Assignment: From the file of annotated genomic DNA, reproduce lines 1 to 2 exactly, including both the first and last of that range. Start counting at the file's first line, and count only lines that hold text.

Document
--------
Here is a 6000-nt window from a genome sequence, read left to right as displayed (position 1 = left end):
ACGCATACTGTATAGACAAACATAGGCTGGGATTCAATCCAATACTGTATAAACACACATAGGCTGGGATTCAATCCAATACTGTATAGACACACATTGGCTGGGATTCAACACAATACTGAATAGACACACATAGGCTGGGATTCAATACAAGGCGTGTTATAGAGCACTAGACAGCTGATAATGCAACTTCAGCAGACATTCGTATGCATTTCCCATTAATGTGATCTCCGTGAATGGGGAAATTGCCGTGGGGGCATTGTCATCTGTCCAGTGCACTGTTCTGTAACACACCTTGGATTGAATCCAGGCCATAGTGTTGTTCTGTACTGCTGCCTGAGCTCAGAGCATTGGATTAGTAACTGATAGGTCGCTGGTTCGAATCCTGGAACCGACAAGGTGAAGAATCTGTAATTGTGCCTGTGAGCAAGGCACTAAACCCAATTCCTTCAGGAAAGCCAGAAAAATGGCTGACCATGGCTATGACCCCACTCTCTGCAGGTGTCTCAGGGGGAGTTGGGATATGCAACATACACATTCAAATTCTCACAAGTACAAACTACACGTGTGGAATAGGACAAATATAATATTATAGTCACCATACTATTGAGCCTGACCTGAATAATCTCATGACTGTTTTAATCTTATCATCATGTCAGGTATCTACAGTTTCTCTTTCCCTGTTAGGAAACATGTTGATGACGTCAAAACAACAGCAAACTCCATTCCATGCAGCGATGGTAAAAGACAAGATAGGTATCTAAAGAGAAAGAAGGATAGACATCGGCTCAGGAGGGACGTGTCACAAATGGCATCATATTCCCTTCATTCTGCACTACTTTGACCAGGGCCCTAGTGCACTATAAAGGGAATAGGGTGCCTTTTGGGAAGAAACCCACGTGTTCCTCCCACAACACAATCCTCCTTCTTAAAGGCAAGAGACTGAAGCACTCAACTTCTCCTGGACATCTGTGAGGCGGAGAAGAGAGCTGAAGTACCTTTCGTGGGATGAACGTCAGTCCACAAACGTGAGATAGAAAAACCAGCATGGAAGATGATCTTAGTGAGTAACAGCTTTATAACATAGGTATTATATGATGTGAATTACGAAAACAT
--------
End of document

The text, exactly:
Here is a 6000-nt window from a genome sequence, read left to right as displayed (position 1 = left end):
ACGCATACTGTATAGACAAACATAGGCTGGGATTCAATCCAATACTGTATAAACACACATAGGCTGGGATTCAATCCAATACTGTATAGACACACATTGGCTGGGATTCAACACAATACTGAATAGACACACATAGGCTGGGATTCAATACAAGGCGTGTTATAGAGCACTAGACAGCTGATAATGCAACTTCAGCAGACATTCGTATGCATTTCCCATTAATGTGATCTCCGTGAATGGGGAAATTGCCGTGGGGGCATTGTCATCTGTCCAGTGCACTGTTCTGTAACACACCTTGGATTGAATCCAGGCCATAGTGTTGTTCTGTACTGCTGCCTGAGCTCAGAGCATTGGATTAGTAACTGATAGGTCGCTGGTTCGAATCCTGGAACCGACAAGGTGAAGAATCTGTAATTGTGCCTGTGAGCAAGGCACTAAACCCAATTCCTTCAGGAAAGCCAGAAAAATGGCTGACCATGGCTATGACCCCACTCTCTGCAGGTGTCTCAGGGGGAGTTGGGATATGCAACATACACATTCAAATTCTCACAAGTACAAACTACACGTGTGGAATAGGACAAATATAATATTATAGTCACCATACTATTGAGCCTGACCTGAATAATCTCATGACTGTTTTAATCTTATCATCATGTCAGGTATCTACAGTTTCTCTTTCCCTGTTAGGAAACATGTTGATGACGTCAAAACAACAGCAAACTCCATTCCATGCAGCGATGGTAAAAGACAAGATAGGTATCTAAAGAGAAAGAAGGATAGACATCGGCTCAGGAGGGACGTGTCACAAATGGCATCATATTCCCTTCATTCTGCACTACTTTGACCAGGGCCCTAGTGCACTATAAAGGGAATAGGGTGCCTTTTGGGAAGAAACCCACGTGTTCCTCCCACAACACAATCCTCCTTCTTAAAGGCAAGAGACTGAAGCACTCAACTTCTCCTGGACATCTGTGAGGCGGAGAAGAGAGCTGAAGTACCTTTCGTGGGATGAACGTCAGTCCACAAACGTGAGATAGAAAAACCAGCATGGAAGATGATCTTAGTGAGTAACAGCTTTATAACATAGGTATTATATGATGTGAATTACGAAAACAT